I have been meaning to get around to doing a blog post about Haloumi for some time now but, for those who are unfamiliar, it is a cheese from Cyprus that is made from both sheep and goat milk (cow’s milk is also included sometimes, I gather). It is mild in taste, but the feature that really makes it appealing for me is that it has a very high melting point and can thus be grilled or fried in all sorts of interesting ways.

The version I had on my trip was described on the menu as being ‘Grilled Haloumi with Celeriac, Date Puree, Pomegranate and Hazelnut Oil’. You cannot see the Celeriac in the picture, but it was pickled. The Pomegranate seeds added a nice visual touch but I found the texture a bit jarring and the taste, as was the case with the Celeriac, was okay, but didn’t really add to the overall quality of dish.

The cheese however was excellent … When you bite into Halloumi, especially after being fried or grilled, it has a terrific texture. It is a bit like a cross between really firm tofu and Paneer, except it is even chewier and seems to ‘squeak’ when you bite into it. Here, the grilling was done very well and the charring added a terrific dimension to the mild flavor of the cheese itself.

I am not sure about the Hazelnut oil supposedly used here. Grilled Haloumi usually has a bit of a nutty taste, I find, and that was the case here. Beyond that, I am not sure what effect the oil was supposed to have had. My notes are actually silent on the point so the best I can say is that, while it clearly didn’t negatively impact the dish, it also didn’t have enough effect to be memorable either.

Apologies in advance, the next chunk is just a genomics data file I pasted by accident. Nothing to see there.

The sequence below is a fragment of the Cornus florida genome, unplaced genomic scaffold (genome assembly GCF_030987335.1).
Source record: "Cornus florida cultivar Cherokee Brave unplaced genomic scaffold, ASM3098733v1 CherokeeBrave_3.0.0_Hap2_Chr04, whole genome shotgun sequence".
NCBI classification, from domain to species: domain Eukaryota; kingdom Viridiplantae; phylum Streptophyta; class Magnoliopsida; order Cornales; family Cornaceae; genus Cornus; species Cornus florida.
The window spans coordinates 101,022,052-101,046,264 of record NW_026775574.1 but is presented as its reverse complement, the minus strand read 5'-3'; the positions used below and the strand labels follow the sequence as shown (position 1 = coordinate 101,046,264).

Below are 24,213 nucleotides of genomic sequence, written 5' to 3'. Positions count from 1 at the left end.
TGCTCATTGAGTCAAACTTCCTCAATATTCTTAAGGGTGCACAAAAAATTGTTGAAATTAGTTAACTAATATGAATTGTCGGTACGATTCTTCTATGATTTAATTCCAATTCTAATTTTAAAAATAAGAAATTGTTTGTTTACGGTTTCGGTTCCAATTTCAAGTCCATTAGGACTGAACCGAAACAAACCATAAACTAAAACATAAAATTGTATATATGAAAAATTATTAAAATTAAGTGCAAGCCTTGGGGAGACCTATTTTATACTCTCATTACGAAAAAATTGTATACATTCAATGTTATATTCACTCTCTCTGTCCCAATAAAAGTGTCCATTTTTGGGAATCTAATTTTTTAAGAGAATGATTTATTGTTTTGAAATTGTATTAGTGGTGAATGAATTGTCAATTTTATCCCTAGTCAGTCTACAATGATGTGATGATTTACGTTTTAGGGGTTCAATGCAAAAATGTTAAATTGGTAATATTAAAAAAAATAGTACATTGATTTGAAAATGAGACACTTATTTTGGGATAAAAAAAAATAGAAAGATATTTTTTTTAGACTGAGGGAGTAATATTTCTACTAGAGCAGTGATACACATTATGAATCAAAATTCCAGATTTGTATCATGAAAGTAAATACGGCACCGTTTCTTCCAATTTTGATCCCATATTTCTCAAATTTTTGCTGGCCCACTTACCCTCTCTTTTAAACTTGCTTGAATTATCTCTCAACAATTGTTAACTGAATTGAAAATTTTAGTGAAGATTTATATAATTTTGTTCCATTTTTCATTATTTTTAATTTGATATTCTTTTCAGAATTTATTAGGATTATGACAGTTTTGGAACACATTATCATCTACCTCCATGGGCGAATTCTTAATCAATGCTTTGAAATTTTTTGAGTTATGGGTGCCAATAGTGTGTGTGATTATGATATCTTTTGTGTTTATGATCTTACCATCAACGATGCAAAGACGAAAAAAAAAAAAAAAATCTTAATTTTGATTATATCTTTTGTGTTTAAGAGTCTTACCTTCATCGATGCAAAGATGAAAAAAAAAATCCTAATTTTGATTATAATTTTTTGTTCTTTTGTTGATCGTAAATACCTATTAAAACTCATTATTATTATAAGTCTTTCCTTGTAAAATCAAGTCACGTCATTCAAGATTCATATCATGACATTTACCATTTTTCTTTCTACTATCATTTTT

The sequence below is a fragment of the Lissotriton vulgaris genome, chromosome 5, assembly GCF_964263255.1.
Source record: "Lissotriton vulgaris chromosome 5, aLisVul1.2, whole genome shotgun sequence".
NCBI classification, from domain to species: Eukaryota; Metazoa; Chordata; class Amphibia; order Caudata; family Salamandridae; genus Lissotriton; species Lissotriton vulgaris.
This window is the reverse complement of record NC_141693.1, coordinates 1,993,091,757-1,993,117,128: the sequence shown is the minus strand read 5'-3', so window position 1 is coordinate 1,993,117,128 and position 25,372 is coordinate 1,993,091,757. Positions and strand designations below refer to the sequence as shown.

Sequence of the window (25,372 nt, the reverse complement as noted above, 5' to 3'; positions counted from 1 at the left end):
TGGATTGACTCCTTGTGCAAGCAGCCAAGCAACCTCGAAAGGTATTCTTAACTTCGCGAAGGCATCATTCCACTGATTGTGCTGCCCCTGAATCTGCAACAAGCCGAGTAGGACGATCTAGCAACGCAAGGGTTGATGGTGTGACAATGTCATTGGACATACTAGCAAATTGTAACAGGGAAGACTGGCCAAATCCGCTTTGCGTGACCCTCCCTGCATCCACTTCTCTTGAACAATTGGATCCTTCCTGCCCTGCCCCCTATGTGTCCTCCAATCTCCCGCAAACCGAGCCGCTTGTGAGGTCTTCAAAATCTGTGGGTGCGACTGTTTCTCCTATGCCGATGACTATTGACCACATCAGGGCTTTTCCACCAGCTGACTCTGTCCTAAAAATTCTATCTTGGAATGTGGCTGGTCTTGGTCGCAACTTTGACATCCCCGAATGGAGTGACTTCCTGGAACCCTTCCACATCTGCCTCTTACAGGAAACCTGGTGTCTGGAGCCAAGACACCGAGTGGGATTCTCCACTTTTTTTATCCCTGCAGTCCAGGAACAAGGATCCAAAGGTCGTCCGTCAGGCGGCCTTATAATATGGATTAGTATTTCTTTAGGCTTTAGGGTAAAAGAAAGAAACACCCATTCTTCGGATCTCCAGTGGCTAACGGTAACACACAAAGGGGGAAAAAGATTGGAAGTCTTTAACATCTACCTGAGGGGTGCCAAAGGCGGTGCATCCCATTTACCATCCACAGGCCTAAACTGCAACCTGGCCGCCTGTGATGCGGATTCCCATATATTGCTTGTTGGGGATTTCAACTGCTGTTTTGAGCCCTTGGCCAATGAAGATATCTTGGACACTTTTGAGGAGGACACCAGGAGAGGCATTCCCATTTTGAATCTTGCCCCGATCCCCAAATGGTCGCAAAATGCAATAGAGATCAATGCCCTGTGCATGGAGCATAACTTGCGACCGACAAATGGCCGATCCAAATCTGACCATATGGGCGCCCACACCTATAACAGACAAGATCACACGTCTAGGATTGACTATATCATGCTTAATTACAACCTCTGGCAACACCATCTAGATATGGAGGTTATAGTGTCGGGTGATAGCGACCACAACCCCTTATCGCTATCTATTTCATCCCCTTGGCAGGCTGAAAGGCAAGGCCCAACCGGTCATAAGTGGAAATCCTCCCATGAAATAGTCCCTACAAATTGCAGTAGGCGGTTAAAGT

The Date Puree was a very good addition and I thought that sweet fruitiness was a great counterpoint to the savory tastes.  I actually have some Haloumi in my fridge waiting to be used and I will likely try something inspired by this lovely dish. I will keep the fruit puree idea (although something I have on hand rather than fig) but I am going to find something to replace the Pomegranate Seeds and Celeriac that is better suited.

Notable Nosh: The Luxe ‘Surf and Turf Burger’

Luxe Surrf and Turf Burger 1

I first reviewed Ottawa’s Luxe Bistro nearly 7 years ago and I have eaten quite a few times since. One item on their menu that caught my eye some time ago was a special burger with a patty topped with lobster meat. I had forgotten about it until I stopped in to sample some oysters on my Christmas vacation and I ended up giving it a try.

Actually, Luxe also does a ‘Lobster Poutine’ that features shoestring frites with Béarnaise sauce, cheese curds and chunks of sautéed lobster that also sounded interesting but I asked my server about both dishes and she said that, while she loved the poutine, it was a very substantial, and very rich dish… She actually shivered in a decadently delighted sort of way and said … it’s all butter! Anyway, I took that to mean it would mean an evening of dyspepsia for me if I tried to take it in on top of the Chianti I had already sampled and so I plumped for the famous ‘Surf and Turf’ Burger, only to find that it was pretty damn rich itself …